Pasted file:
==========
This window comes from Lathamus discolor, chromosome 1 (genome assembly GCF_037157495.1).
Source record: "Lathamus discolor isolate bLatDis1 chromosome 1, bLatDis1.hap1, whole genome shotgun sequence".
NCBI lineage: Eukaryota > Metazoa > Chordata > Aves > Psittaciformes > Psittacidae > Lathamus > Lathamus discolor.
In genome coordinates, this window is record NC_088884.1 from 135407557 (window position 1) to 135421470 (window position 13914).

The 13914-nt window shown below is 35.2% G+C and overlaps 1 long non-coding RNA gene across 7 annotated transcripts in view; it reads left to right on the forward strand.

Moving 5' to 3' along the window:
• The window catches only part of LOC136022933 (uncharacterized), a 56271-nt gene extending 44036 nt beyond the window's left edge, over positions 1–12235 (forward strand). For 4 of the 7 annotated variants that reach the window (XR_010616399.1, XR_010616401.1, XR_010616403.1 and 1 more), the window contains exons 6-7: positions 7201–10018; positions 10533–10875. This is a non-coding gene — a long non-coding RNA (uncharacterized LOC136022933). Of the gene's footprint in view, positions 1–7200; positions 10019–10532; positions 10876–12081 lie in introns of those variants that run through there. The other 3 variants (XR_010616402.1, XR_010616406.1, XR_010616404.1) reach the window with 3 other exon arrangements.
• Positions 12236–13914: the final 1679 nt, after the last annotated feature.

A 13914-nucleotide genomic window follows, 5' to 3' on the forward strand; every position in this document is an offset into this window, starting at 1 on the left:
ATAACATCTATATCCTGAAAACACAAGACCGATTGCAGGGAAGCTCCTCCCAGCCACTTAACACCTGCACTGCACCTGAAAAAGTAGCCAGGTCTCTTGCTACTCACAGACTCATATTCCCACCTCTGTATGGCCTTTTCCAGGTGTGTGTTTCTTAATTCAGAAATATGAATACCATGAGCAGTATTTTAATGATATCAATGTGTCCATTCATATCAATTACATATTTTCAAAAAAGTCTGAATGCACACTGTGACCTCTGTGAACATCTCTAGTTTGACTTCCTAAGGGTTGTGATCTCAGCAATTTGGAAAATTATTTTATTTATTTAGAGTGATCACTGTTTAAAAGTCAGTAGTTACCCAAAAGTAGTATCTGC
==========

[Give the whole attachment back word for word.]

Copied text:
This window comes from Lathamus discolor, chromosome 1 (genome assembly GCF_037157495.1).
Source record: "Lathamus discolor isolate bLatDis1 chromosome 1, bLatDis1.hap1, whole genome shotgun sequence".
NCBI lineage: Eukaryota > Metazoa > Chordata > Aves > Psittaciformes > Psittacidae > Lathamus > Lathamus discolor.
In genome coordinates, this window is record NC_088884.1 from 135407557 (window position 1) to 135421470 (window position 13914).

The 13914-nt window shown below is 35.2% G+C and overlaps 1 long non-coding RNA gene across 7 annotated transcripts in view; it reads left to right on the forward strand.

Moving 5' to 3' along the window:
• The window catches only part of LOC136022933 (uncharacterized), a 56271-nt gene extending 44036 nt beyond the window's left edge, over positions 1–12235 (forward strand). For 4 of the 7 annotated variants that reach the window (XR_010616399.1, XR_010616401.1, XR_010616403.1 and 1 more), the window contains exons 6-7: positions 7201–10018; positions 10533–10875. This is a non-coding gene — a long non-coding RNA (uncharacterized LOC136022933). Of the gene's footprint in view, positions 1–7200; positions 10019–10532; positions 10876–12081 lie in introns of those variants that run through there. The other 3 variants (XR_010616402.1, XR_010616406.1, XR_010616404.1) reach the window with 3 other exon arrangements.
• Positions 12236–13914: the final 1679 nt, after the last annotated feature.

A 13914-nucleotide genomic window follows, 5' to 3' on the forward strand; every position in this document is an offset into this window, starting at 1 on the left:
ATAACATCTATATCCTGAAAACACAAGACCGATTGCAGGGAAGCTCCTCCCAGCCACTTAACACCTGCACTGCACCTGAAAAAGTAGCCAGGTCTCTTGCTACTCACAGACTCATATTCCCACCTCTGTATGGCCTTTTCCAGGTGTGTGTTTCTTAATTCAGAAATATGAATACCATGAGCAGTATTTTAATGATATCAATGTGTCCATTCATATCAATTACATATTTTCAAAAAAGTCTGAATGCACACTGTGACCTCTGTGAACATCTCTAGTTTGACTTCCTAAGGGTTGTGATCTCAGCAATTTGGAAAATTATTTTATTTATTTAGAGTGATCACTGTTTAAAAGTCAGTAGTTACCCAAAAGTAGTATCTGC